Earth Day Hope

Earth is in trouble.  We all know that, and I don’t want to spend more than a few moments reminding ourselves of how and to what extent.  I want to dwell on the more hopeful news of the Great Turning that we are beginning to see in understanding, shifting beliefs, and innovation in policy and technology. I want to dwell primarily on what Kathleen Dean Moore calls the “Great Tide Rising” in her book of that title. But first. . . .

Around 1800 we began to create a heavy-handed, unsustainable, industrial-extraction civilization which led us to do four things that are driving us down the slippery slope toward the cliff, toward the chaos which will result from so damaging the ecological base of civilization that it will be followed by social collapse.

1:  Our population swarmed:  It took a million years to reach a billion about 1825. Then in the last 200 years it doubled four times to 2 billion, then 4 billion, and now nearly 8 billion.  There are too many of us taking too much.

2:  We are destroying habitat needed for the ecosystems that underlie and support civilization. We need to set aside half the world as wild.

3:  We have created tens of thousands of toxic chemicals that are depressing life—e.g. Roundup, DDT, PCBs, PFAS, et cetera ad nauseam, literally.  We’re killing the pollinators.  We are in the Sixth planetary extinction but this is one we have caused.  We are bleeding life from the planet.  Some areas have seen a 75 percent decline in insects in the last 30 years.

4:  We are rapidly altering the climate, leading to extreme heat, drought, floods, hurricanes, tornadoes, forest fires, sea level rise and the acidification of the ocean that is killing off the base of the ocean food chain.  Picture Panama Beach, and Paradise California.  Fishing fleets coming home empty all over the world.  Picture a deserted Miami under water. Picture a world with a billion more people in it but a world in which food production has declined markedly due to floods, drought, and extreme heat killing the crops, Iowa as a desert, Phoenix at 130 degrees.  This is where we are headed.

            So why is there hope?  First, many people are becoming aware that we need to create civilization 2.0.  A new understanding is arising in all sorts of places.  I refer you to just a couple of books: Moore’s just mentioned, and Justice on Earth, The Uninhabitable Earth, The Shock of the Anthropocene, Eco-cities, The Transition town Handbook, This Changes Everything, and others.  Just Google these titles, or go to Amazon books and search for “environment” “climate,” “extinctions,” etc.  But get your local book store to order for you.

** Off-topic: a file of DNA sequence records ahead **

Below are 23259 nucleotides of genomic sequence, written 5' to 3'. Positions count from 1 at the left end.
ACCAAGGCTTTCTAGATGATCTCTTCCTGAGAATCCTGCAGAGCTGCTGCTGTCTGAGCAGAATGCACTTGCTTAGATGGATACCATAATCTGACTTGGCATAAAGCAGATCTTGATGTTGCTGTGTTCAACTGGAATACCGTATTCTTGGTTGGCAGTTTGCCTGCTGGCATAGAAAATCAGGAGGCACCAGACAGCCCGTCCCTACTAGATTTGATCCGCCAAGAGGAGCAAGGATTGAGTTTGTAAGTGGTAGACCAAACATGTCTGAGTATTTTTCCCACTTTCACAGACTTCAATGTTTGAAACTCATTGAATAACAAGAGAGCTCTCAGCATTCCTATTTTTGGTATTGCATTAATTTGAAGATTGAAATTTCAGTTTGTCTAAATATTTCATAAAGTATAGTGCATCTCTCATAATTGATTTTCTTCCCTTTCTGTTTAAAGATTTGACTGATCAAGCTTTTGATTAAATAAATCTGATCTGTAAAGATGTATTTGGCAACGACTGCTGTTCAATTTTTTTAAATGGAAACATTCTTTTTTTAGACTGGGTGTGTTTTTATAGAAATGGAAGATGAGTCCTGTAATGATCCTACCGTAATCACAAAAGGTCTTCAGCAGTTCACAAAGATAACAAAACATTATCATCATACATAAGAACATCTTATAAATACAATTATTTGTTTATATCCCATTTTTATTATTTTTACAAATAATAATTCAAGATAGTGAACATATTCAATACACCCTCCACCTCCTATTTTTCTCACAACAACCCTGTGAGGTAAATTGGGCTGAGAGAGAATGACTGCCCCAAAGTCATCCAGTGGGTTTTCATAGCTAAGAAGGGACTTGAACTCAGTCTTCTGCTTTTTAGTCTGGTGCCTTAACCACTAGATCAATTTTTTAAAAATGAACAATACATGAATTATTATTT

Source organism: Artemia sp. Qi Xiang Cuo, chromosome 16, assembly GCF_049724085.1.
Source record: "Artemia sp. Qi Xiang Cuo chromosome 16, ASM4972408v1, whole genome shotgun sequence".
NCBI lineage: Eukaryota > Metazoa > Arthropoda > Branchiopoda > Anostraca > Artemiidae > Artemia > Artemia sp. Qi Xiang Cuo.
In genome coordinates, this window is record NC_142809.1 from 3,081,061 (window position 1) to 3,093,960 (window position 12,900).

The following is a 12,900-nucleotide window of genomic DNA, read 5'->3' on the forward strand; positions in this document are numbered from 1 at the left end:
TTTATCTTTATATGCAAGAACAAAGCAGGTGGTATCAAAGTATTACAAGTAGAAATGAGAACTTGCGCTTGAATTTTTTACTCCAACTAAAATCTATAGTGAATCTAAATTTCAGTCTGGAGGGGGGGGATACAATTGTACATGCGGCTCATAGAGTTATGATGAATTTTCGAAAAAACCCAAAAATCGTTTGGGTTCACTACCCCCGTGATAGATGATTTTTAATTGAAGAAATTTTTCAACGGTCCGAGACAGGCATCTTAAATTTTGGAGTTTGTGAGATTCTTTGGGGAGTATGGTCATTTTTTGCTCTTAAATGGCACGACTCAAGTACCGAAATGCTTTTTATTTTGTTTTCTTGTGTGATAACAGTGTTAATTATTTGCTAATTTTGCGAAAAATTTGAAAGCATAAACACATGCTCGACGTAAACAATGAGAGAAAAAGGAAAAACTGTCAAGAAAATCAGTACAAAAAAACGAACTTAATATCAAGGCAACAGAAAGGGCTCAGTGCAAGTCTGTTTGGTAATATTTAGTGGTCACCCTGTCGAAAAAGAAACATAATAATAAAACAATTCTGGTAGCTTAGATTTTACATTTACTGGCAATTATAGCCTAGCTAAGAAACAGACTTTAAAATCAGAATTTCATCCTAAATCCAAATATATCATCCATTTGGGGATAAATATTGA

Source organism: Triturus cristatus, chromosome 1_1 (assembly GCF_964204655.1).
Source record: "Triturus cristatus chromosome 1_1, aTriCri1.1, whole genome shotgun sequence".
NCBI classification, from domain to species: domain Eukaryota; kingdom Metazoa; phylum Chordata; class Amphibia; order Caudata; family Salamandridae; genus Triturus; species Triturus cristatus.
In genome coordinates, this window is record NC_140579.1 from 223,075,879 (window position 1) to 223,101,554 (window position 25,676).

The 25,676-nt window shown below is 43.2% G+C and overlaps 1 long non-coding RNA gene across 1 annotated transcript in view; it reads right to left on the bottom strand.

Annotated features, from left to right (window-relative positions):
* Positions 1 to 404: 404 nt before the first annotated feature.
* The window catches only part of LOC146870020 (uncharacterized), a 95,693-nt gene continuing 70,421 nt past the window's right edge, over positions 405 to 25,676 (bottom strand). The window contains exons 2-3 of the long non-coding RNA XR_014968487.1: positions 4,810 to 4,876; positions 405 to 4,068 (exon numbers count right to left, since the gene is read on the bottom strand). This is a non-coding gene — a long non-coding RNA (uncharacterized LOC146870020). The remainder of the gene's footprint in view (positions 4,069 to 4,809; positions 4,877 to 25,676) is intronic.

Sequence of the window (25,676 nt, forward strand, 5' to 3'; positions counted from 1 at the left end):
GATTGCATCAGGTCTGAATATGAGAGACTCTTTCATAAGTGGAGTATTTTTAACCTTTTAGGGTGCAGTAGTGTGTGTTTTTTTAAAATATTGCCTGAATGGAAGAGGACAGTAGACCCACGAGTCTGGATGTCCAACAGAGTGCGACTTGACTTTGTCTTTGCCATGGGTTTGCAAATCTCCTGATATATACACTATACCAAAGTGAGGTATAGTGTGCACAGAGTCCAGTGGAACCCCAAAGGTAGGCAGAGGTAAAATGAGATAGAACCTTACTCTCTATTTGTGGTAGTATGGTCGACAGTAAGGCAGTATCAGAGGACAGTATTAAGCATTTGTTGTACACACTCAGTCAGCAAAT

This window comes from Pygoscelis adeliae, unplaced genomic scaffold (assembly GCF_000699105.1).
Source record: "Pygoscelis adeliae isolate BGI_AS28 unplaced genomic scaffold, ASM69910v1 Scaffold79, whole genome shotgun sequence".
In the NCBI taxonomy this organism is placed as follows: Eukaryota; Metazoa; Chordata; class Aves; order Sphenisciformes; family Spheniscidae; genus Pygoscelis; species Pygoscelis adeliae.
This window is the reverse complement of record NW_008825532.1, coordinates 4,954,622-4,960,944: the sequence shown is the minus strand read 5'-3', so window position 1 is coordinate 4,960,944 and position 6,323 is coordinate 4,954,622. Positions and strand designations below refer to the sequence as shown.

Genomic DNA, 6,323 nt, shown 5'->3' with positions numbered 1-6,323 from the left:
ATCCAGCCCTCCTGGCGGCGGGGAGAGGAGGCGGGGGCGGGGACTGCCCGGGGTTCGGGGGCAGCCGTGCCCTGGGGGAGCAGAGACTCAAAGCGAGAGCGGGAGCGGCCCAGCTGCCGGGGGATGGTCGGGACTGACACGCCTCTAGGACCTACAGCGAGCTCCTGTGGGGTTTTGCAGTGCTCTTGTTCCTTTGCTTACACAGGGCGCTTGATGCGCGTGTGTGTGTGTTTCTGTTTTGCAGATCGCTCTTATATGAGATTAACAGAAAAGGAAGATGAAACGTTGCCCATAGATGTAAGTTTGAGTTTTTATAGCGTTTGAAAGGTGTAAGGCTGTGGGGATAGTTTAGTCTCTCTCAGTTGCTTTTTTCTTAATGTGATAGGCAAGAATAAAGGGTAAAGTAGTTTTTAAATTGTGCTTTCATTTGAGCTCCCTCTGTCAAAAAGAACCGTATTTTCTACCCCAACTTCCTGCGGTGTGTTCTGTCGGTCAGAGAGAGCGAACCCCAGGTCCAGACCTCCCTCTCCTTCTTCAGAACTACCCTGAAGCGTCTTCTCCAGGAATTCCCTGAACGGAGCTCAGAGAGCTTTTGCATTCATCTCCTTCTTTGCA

Second, many organizations are rising to the challenge of doing just that, of halting the disasters of a fossil fuel based mega-civilization and creating the new relationship to nature.  It’s not just that the Old Line groups are revitalized: Sierra Club (See their on-line “Revelator”), Earthjustice, Greenpeace, Food and Water Watch, the Center for Biological Diversity, but that new organizations are developing as well, like the Sunrise Movement (a youth organization), Citizen’s Climate Lobby, Climate Parents, The Shift Network, etc.

            Third, vital political forces are arising, including the just mentioned Sunrise Movement and the world-wide wave of children’s school walkouts demanding action on climate.  The rise of political action by indigenous peoples, like the Indigenous Environmental Network and the Lumi peoples who have blocked a fossil fuel export port in the Pacific Northwest, the indigenous blockade of the Dakota Access Pipeline at Standing Rock,   the environmental justice movement in faith congregations, the Community Rights Movement and the general movement securing legal rights for rivers, lakes, and forests. Add in the excitement around the Green New Deal launched by Alexandria Ocasio-Cortez.  Of course, the Old Guard elites who benefit from trashing the Earth are fighting back but it’s a rear-guard action by people who have no solution to the devastation they have caused, and it appears, no awareness either.

I don’t know if we are going to make the transition from Hypercivilization to Ecocivilization and even if we do, there are going to be losses along the way.  Nevertheless, this is a time of great ferment; at no time in the past fifty years has the possibility been this good.  We are living in dangerous but exciting times.  We are at last on the move.


Asking the RIGHT QUESTION About The Environment

There are lots of right questions.  For example:

  • “How fast is the extinction rate proceeding?”
  • “Can the polar bears survive?